Abstraction: Documents of Contemporary Art
In the 1980s, the writings of Peter Halley, Fredric Jameson, and others considered an increasingly abstracted world in terms of its economic, social, and political conditions—all of which were increasingly manifested through abstract codes or sites of style. Such economic abstraction is primarily addressed in art through subject or theme, but Deleuze and Guattari's notion of art as abstract machine opens up possibilities for art's role in the construction of a new kind of social reality. In more recent art, a third strand of abstraction emerges: a form of social abstraction centered on the strategy of withdrawal. Social abstraction implies stepping aside, a movement away from the mainstream, suggesting the possibilities for art to maneuver within self-organized, withdrawn initiatives in the field of cultural production.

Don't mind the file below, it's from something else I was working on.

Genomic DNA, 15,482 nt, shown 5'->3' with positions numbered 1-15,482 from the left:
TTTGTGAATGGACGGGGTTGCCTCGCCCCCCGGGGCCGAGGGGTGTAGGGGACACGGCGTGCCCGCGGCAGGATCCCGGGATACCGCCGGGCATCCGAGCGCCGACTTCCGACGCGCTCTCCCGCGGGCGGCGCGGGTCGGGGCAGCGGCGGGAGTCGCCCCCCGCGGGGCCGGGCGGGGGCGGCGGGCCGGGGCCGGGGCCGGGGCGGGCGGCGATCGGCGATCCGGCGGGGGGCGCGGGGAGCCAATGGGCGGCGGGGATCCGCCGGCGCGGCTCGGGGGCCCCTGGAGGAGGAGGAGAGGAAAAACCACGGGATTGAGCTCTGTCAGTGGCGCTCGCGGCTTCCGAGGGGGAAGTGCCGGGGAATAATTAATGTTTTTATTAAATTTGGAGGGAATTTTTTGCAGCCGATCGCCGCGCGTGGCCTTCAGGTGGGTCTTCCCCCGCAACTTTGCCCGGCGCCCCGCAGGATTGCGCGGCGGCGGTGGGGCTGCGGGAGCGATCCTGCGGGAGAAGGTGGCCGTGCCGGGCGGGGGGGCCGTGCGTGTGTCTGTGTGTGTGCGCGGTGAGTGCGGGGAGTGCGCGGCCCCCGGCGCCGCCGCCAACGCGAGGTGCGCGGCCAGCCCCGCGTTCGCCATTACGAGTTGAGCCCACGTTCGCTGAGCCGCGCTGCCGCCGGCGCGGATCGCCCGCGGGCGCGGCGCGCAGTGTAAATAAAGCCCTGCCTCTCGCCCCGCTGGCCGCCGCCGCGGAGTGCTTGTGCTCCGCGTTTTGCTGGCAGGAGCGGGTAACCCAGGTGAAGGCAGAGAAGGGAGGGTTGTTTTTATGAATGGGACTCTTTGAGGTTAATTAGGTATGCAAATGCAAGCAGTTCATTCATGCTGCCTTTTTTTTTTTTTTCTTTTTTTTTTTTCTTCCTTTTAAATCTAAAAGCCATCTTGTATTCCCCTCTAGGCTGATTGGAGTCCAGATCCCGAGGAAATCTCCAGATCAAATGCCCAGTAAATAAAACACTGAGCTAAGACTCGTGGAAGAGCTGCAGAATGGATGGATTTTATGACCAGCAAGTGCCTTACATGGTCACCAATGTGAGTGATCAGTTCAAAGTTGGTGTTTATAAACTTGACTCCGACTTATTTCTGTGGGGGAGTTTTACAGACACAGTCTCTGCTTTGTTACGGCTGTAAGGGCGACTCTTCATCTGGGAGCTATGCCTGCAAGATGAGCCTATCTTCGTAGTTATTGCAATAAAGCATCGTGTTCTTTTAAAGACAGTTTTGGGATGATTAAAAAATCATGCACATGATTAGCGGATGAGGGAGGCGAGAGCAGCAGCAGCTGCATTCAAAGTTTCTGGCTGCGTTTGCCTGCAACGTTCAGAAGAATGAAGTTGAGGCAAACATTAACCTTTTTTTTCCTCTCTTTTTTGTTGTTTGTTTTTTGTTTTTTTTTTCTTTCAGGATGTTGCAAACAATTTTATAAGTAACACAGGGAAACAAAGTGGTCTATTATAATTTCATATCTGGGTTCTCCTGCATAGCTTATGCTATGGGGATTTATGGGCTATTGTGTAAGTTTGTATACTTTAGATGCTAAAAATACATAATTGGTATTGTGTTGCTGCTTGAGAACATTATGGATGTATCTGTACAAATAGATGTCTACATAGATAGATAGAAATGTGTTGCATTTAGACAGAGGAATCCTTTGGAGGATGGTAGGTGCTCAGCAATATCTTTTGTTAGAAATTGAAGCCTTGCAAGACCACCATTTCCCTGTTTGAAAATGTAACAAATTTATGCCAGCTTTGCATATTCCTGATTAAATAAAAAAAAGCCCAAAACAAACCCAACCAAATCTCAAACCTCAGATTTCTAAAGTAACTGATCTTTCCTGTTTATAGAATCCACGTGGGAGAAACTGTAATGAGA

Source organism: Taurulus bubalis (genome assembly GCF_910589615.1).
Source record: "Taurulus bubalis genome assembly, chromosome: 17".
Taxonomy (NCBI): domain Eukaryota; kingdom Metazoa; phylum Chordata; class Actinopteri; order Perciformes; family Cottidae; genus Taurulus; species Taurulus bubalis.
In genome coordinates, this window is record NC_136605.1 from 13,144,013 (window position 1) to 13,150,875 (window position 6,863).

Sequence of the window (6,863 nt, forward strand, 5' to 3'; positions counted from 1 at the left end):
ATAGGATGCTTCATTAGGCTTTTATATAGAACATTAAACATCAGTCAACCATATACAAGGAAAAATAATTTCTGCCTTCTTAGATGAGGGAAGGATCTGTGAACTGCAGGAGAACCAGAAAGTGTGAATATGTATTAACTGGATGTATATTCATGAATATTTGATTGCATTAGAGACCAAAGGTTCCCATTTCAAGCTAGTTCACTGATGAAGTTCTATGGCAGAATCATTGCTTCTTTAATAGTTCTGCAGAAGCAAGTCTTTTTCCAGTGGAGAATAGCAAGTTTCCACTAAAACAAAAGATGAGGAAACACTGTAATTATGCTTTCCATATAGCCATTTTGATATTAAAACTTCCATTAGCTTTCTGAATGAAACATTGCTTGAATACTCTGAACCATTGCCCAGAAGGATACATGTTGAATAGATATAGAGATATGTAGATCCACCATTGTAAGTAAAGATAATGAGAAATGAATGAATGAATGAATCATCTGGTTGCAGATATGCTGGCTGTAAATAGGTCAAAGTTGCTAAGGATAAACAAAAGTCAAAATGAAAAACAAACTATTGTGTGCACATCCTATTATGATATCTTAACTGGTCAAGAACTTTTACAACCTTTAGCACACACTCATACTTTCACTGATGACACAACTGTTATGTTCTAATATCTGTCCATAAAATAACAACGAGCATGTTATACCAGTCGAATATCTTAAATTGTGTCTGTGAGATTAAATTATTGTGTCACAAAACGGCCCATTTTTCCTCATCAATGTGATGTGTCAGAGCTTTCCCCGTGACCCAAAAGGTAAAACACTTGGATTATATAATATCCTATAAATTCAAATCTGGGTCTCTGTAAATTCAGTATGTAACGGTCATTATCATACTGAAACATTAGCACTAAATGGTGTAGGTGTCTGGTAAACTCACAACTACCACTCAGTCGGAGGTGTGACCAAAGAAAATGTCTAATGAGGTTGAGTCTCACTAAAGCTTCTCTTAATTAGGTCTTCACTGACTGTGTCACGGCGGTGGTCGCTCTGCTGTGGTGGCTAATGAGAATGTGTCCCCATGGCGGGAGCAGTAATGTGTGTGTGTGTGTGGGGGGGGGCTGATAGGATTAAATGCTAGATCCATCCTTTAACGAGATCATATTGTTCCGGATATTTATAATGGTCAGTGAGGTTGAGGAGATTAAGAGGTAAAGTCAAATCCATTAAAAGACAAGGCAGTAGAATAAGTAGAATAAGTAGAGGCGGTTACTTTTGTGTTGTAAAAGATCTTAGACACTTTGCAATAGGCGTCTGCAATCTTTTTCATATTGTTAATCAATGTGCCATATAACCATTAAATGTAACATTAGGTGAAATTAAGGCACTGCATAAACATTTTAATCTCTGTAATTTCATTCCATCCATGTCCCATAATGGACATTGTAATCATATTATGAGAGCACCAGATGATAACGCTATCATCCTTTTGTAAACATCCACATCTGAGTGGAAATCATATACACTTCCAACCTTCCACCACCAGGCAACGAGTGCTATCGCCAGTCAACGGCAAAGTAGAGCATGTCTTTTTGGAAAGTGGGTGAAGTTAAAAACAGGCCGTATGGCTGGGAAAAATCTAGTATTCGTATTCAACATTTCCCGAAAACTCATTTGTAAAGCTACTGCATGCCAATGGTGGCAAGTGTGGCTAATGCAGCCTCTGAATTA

Artists surveyed include: Lee Bontecou, Louise Bourgeois, Amilcar de Castro, Paul Cézanne, Lygia Clark, Kajsa Dahlberg, Stephan Dillemuth, Marcel Duchamp, Gardar Eide Einarsson, Günther Förg, Liam Gillick, Ferreira Gullar, Jean Hélion, Eva Hesse, Jakob Jakobsen, Jasper Johns, Donald Judd, Wassily Kandinsky, Sol LeWitt, Piet Mondrian, Bruce Nauman, Hélio Oiticica, Blinky Palermo, Lygia Pape, Mai-Thu Perret, Jackson Pollock, Tobias Rehberger, Bridget Riley, Emily Roysden, Lucas Samaras, Julian Stanczak, Frank Stella, Hito Steyerl, and Theo van Doesburg